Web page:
Updated February 2016
Our mission at Violinist.com is to help our readers share their love for the violin. To that end, we encourage professional violinists, and their representatives, to become part of the Violinist.com community.
No matter your role within the violin community, you can find ways to connect better with colleagues, fans, students and customers through participation in Violinist.com - whether you are a:
The Violinist.com features that best serve your needs will vary by your role, of course. Here are some of the ways that individuals in any of these roles can utilize Violinist.com to spread the word about their projects, products and events:
Any registered member of Violinist.com can create a blog on the site. You might have a blog elsewhere on the Web, but a Violinist.com blog has the advantage of being exposed to an audience of more than 9,000 unique readers every day.
Violinist.com editor Laurie Niles also selects notable blog entries to highlight on Violinist.com's front page, as well as in our weekly e-mail, which is sent to thousands of violin players, teachers and fans around the world.
Writing a blog on Violinist.com immediately engages you with our loyal and passionate audience of thousands of violinists, in a way that blogging on a personal or corporate website cannot. You are welcome to cross-post entries from your other blog to your Violinist.com blog, but do remember that the best blog entries read like personal conversations with our readers, and not like dry, voiceless press releases.
Great topics for a blog entry include:
The heart of Violinist.com is its discussion forum, where members hang out to ask and answer questions about the violin... and life in general. This is a great place to interact with readers on a more intimate level, to find readers with a great curiosity about the violin, and to show your service to the violin community by providing answers.
You should use a lighter hand on the discussion forum than you would in a blog entry. Here, you are not the main voice in the conversation, as you would be in your own blog entry. Don't bring up personal projects unless they relate directly to the question at hand, and then only mention the project as necessary to address the question being discussed. Humility goes a long way in any online discussion.
Violinist.com editor Laurie Niles frequently interviews top performers and instructors in the violin world. She welcomes contact with representatives of these individuals, although she must warn that she cannot conduct every interview she is pitched. That's why we've created all these other ways for professional violinists to get publicity on Violinist.com.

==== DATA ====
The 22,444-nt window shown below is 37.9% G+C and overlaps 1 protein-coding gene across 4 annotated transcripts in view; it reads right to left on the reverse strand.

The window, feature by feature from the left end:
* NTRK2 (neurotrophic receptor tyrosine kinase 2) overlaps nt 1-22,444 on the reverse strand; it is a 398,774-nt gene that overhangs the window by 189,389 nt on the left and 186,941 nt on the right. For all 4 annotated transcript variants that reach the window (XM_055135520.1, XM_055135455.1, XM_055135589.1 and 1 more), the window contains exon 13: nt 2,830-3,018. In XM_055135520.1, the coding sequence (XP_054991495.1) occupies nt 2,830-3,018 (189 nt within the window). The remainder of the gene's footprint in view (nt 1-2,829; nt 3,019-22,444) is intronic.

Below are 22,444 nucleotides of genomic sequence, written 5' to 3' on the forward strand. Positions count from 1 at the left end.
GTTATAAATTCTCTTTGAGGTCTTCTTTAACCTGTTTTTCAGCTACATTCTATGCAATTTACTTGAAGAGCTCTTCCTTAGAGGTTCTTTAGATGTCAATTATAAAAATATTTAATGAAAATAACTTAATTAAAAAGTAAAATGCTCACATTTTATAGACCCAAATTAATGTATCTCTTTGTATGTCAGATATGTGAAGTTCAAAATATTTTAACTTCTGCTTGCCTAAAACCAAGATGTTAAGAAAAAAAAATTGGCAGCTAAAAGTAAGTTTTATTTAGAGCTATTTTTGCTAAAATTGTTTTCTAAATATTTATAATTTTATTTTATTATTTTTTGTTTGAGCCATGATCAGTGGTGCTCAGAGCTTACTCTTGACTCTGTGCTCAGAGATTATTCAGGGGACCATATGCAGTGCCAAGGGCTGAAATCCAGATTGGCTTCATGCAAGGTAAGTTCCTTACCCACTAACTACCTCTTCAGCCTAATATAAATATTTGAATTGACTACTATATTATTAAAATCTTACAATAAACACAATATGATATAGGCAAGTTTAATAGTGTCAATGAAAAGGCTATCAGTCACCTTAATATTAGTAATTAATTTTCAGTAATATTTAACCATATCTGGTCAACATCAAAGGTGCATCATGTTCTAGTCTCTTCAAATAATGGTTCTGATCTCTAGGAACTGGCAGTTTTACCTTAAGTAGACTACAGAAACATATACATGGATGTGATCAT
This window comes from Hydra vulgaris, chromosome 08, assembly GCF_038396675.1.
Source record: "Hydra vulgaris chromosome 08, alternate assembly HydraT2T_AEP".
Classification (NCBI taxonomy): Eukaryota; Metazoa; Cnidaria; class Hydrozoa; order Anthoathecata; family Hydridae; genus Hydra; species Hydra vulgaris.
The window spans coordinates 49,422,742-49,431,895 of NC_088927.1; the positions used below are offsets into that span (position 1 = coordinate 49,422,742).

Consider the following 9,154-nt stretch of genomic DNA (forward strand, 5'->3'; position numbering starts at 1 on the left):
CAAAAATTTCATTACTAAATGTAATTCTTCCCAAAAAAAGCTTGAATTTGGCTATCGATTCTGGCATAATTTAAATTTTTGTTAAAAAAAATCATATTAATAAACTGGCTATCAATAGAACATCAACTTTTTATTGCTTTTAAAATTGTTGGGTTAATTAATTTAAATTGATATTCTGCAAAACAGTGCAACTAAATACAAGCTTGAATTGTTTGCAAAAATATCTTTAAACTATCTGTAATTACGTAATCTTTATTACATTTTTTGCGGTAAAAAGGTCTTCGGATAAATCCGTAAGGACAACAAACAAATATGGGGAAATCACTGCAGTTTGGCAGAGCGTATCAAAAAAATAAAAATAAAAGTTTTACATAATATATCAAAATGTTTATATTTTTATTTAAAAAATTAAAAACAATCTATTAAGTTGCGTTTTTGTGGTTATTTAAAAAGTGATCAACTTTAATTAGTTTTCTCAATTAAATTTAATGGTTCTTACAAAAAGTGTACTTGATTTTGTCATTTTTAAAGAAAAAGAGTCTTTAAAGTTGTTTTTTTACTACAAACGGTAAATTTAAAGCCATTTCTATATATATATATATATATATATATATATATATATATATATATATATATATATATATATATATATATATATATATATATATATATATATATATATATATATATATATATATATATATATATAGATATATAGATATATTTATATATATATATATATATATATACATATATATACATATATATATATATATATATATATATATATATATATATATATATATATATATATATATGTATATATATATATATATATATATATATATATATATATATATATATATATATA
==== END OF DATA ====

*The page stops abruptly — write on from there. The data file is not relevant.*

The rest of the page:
All of the above services are provided free of charge to anyone who registers on Violinist.com. However, publishing and maintaining this valuable community service is not free. That is why Violinist.com offers a variety of sponsorship packages.
Your financial support of Violinist.com, through the purchase of advertising, allows us to continue serving the global violin community, as well as to provide all of the above services, free of charge to all members. Without advertisers, this community could not survive.
Violinist.com is a family business, owned and operated by Laurie and Robert Niles, of Pasadena, Calif. We don't have a corporate parent to support, so even a small sponsorship (from $50 up to $1000 a month) goes a long way toward helping us keep the site running as well as providing outstanding original reporting, interviews and coverage of the violin world. Please see our advertising page for a list of packages, as well as research data on Violinist.com's readers. You also can contact me - via email@example.com - for more information, or to place an order. Thank you for your consideration.
Update: I've written an additional article on best practices for advertising a violin-related business. I hope you'll take a look at that one, too.
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